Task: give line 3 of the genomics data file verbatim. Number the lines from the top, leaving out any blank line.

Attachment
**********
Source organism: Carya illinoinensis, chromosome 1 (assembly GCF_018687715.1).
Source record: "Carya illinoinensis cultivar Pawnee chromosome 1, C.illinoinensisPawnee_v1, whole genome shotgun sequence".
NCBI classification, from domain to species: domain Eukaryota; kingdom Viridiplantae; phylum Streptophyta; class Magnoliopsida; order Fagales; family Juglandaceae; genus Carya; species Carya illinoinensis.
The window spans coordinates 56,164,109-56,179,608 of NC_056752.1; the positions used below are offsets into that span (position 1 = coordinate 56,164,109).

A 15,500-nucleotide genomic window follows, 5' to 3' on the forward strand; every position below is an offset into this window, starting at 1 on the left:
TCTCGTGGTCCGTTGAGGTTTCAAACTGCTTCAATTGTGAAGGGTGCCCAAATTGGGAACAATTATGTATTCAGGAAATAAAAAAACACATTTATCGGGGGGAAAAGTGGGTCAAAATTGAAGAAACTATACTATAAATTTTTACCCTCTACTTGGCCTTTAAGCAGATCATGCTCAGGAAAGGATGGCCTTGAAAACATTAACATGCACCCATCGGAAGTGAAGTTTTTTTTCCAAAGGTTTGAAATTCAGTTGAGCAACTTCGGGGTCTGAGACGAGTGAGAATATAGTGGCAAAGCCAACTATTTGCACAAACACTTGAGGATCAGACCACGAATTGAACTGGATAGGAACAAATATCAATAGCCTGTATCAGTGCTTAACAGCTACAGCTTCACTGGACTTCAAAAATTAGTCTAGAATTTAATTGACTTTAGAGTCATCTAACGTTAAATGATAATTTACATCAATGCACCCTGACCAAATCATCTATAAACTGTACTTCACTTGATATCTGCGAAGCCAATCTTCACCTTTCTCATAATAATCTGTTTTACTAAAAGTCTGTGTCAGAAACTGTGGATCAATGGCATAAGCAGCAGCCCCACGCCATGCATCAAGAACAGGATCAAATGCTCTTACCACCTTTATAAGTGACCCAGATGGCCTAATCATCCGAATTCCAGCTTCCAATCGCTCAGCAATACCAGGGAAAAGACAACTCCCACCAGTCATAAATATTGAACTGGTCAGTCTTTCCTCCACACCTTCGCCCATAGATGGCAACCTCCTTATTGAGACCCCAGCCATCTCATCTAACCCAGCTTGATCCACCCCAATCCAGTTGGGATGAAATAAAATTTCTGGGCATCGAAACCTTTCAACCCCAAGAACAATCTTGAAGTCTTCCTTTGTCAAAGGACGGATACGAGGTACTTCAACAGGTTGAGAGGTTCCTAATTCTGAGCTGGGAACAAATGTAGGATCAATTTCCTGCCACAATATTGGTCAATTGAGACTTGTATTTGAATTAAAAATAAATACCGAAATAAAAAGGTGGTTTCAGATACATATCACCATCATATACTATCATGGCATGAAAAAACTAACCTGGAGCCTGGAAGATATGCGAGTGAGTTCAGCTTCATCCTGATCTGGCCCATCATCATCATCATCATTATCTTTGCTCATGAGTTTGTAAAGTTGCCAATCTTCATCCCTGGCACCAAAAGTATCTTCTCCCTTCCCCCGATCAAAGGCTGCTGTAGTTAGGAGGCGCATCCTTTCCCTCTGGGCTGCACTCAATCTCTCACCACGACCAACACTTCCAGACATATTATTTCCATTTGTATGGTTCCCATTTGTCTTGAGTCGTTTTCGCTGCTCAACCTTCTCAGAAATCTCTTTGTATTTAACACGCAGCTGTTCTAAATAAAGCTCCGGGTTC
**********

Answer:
NCBI classification, from domain to species: domain Eukaryota; kingdom Viridiplantae; phylum Streptophyta; class Magnoliopsida; order Fagales; family Juglandaceae; genus Carya; species Carya illinoinensis.